Lest We Forget
One of the poems we learnt from our West Indian Reader Book 3 or 4 in my heyday:
YOU know, we French storm’d Ratisbon:
A mile or so away
On a little mound, Napoleon
Stood on our storming-day;
We strutted like the little man, legs wide apart, head bowed as we uttered these brave lines of Robert Browning’s “Incident of the French Camp” – a Victorian narrative poem meant to teach us loyalty, nobility and courage, in choral speaking fray.
We galloped in with the young soldier until we came to the awesome lines – awesome a word young people today have changed forever from its heretofore meaning:
You look’d twice ere you saw his breast
Was all but shot in two.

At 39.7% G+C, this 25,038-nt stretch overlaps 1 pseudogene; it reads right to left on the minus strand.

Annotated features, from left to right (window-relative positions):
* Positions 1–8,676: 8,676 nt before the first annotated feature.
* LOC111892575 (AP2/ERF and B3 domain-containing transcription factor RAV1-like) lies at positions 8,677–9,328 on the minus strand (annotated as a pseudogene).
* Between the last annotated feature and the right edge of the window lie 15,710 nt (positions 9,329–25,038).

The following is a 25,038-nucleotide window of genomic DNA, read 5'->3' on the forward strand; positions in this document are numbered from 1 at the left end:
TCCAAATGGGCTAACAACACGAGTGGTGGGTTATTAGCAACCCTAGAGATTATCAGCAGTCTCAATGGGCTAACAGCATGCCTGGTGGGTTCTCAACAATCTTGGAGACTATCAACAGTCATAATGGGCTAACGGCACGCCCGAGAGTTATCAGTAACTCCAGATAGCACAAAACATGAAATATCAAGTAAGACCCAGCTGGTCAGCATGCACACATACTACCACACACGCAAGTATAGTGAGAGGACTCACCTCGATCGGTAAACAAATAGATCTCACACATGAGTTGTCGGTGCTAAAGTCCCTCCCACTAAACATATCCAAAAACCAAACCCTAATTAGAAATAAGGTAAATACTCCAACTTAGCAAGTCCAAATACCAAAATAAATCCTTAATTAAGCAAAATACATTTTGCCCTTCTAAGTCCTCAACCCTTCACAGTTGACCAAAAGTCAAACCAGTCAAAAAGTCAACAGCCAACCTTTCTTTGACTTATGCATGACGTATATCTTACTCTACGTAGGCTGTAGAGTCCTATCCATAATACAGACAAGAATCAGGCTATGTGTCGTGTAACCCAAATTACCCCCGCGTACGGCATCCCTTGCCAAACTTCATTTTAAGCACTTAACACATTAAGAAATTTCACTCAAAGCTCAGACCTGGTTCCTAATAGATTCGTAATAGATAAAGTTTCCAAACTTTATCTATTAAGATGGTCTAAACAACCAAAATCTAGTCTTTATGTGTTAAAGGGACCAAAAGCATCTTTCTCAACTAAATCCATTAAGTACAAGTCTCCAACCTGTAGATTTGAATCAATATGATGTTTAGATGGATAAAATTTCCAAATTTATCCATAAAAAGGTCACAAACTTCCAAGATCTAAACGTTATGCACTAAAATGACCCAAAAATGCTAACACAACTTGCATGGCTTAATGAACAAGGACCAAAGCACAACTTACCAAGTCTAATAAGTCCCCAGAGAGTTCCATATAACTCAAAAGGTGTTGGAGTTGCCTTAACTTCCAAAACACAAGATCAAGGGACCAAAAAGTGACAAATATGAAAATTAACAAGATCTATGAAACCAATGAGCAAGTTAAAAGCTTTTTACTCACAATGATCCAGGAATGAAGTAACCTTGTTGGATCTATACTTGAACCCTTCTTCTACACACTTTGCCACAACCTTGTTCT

Yet still, our voice leapt with pride for an instant under the choral master’s baton; then softened into sorrow’s cadences, noting the swift change in Napoleon’s demeanour:
The chief’s eye flash’d; but presently
Soften’d itself, as sheathes
A film the mother-eagle’s eye
When her bruis’d eaglet breathes.
But stridently, chest high, with no dying breath, in the young soldier’s voice, we pridefully sounded:
… “Nay,” the soldier’s pride
Touch’d to the quick, he said:
“I ’m kill’d, Sire!” And his chief beside,
Smiling the boy fell dead.
Coda – Lest we forget:
- Black soldiers and their progeny of wars of the 19th and 20th centuries still experience the need to hold their own memorials today, fighting an uphill battle to be among the remembered, not forgotten.
- Do poets still write war poems? Or has the genre disappeared under the cloud of Wilfred Owen’s “Dulce et Decorum Est”?